In today’s information-driven market, data is a sought-after commodity. Like any other critical resource, it needs to be protected. Given that data grows exponentially and businesses are faced with the challenge of having to store and manipulate ever-increasing volumes, security strategies have come under scrutiny as to whether they can actually meet the challenge.
Kevin Hall, National Sales Manager at Elingo, an established South African-based ICT services and solutions firm, uses a food analogy to explain. “Let’s liken the info to grain. As the population increases, the people need more food, which means silos need to store more grain to feed this population. However, due to the dependence on these grain storage silos, the world needs to create more security, to ensure food security is not affected. The same rules apply to data and any other commodity.”
Another reality of operating a business in today’s market is that, inevitably, a business will be impacted by what experts call ‘the nexus of digital force’, including the cloud, mobility as well as the Internet of Things.
Hall acknowledges that decision makers are more often than not inclined to immediately encrypt communication – but that is not always the best course of action, says Hall.
“Most IT professionals will say ‘when in doubt encrypt’. Although this is sound advice, one needs to look at the information before making a decision. Just ask a simple question – ‘what would happen if our competitors received this information?” he says.
“In some cases, marketing materials, company flyers, and different company-specific information would almost have no value to anybody outside your company. In this situation, evaluate the risk and then we suggest create different risk profiles based on the data.”
The response by companies to the widespread use of mobile devices (including personal) is generally considered to be an Achilles Heel within the IT security space.
Many businesses have struggled to cope with BYOD (Bring Your Own Device), much less the inter-linked BYOA (Bring Your Own App). The advent of mobile technology – from tablets to smartphones – in the workplace is also widely seen as a vulnerable point offering easy access within the corporate setup.
It requires a focused, disciplined approach that should also include encryption, says Hall. “Storage and backup solutions should be in place, and companies should not just have the IT systems in place, but also the policies and procedures to protect company and client information.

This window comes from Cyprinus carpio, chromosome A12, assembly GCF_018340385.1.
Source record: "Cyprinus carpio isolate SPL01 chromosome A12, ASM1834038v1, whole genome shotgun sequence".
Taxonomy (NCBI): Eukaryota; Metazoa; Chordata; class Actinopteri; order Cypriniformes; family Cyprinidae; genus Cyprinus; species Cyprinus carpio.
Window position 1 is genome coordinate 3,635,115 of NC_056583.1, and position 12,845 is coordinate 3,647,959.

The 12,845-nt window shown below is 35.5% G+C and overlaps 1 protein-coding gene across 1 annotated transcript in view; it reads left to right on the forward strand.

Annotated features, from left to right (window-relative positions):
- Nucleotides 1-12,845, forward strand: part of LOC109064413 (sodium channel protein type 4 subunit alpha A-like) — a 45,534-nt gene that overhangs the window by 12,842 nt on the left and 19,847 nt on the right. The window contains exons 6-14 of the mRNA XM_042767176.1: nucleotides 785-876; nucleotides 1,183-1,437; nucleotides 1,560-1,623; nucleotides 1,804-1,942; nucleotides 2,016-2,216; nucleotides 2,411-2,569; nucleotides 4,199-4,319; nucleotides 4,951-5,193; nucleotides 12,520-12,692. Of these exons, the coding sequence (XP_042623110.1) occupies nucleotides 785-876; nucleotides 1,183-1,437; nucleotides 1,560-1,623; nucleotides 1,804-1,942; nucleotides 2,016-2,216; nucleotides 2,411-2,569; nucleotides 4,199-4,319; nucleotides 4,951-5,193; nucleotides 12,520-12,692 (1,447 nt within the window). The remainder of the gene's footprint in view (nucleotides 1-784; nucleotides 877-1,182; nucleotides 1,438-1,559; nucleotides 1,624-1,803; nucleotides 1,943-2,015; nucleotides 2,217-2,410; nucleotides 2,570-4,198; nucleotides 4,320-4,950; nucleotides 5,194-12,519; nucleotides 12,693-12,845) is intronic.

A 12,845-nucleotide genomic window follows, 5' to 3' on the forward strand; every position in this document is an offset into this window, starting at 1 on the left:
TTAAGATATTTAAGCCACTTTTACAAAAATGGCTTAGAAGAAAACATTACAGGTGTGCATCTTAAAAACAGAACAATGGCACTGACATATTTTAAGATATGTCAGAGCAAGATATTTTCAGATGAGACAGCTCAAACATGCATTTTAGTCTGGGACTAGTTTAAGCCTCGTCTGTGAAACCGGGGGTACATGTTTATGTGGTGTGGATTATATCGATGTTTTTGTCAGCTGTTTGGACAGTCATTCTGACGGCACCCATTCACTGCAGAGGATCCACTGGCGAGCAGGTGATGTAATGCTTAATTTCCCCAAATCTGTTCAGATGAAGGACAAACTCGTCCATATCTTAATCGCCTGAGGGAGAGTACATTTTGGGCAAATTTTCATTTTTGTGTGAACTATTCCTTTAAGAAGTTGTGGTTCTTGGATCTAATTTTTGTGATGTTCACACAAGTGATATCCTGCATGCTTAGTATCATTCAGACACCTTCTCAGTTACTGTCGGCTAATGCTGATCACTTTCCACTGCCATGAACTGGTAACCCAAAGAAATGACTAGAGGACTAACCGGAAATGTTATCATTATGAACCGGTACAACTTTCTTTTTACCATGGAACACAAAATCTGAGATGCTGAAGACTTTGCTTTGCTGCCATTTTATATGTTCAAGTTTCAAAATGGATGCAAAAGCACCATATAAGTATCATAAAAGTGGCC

In some cases, encryption should be applied, one can also procure software that simply wipes the devices clean if they are stolen. If the staff member uses their laptop from a home office, then encryption would be logical to protect any company information which is being transmitted,” he says.
Mobile Device Management and overall strategy is certainly a consideration, but the decision-maker today also has to think about cloud and the security or integrity of files before the cloud resource is engaged.
Encryption should be done before files are uploaded, advises Hall. This is because most data theft will occur during the transmission of data over the web. “It’s much easier for the cybercriminal to intercept traversing data. The cloud provider will also need to have encryption security in place, and all the normal firewall and security systems to protect their clients. One would expect a cloud provider to already mitigate the risk for their clients,” he explains.
But what type of encryption?
It is good practice to bear the role of encryption in mind as a standard procedure, but it is just as important to consider the multiple levels, modes of travel, and types of applications for encryption.
Hall also says the SSL layer which secures the path of the data is just as important as the type of encryption.
“Having an HTTS site with quality standards applied will help ensure that the encryption meets the best practice standards. As most integration is currently done on a web services level the security of the websites needs to be paramount. The security certificates also need to be carefully managed, to make sure all the right data handshakes happen seamlessly. The standard 256bit encryption should be used in most cases, however the 64bit and other 126bit options could also provide enough protection for some users,” he continues.
There are also different types of applications for encryption, based on the protocol and the underlying database which needs to be used.
“The suggestion would be to look at the quality of the internet and the speed required on the local network, before one decides on security measures. It would also be beneficial to look at the complete IT landscape, not just a portion of the data network,” Hall explains.
South Africa at a crossroads
As South African companies continue to deal with the implications of Popi (Protection of Personal Information) legislation, the country has emerged as a ‘hotspot’ for cybercrime – fuelled by an increase in the number of internet users and broader access to online resources.
“The very fact that mobile data is shooting into the stars is creating growth that will require planning and careful consideration,” says Hall
Elingo’s view is that in the African context, users prefer mobile devices and other wireless modes of connectivity, and one would need to look at the users of these devices, and understand how security concerns can be dealt with on mobile devices, without affecting the usability and effectiveness of these applications.
“Business users will simply start turning off security features if they believe the devices are not performing. One needs to educate and explain the risks of data protection to these users, and suggest some alternatives if they are having bad user experience,” Hall concludes.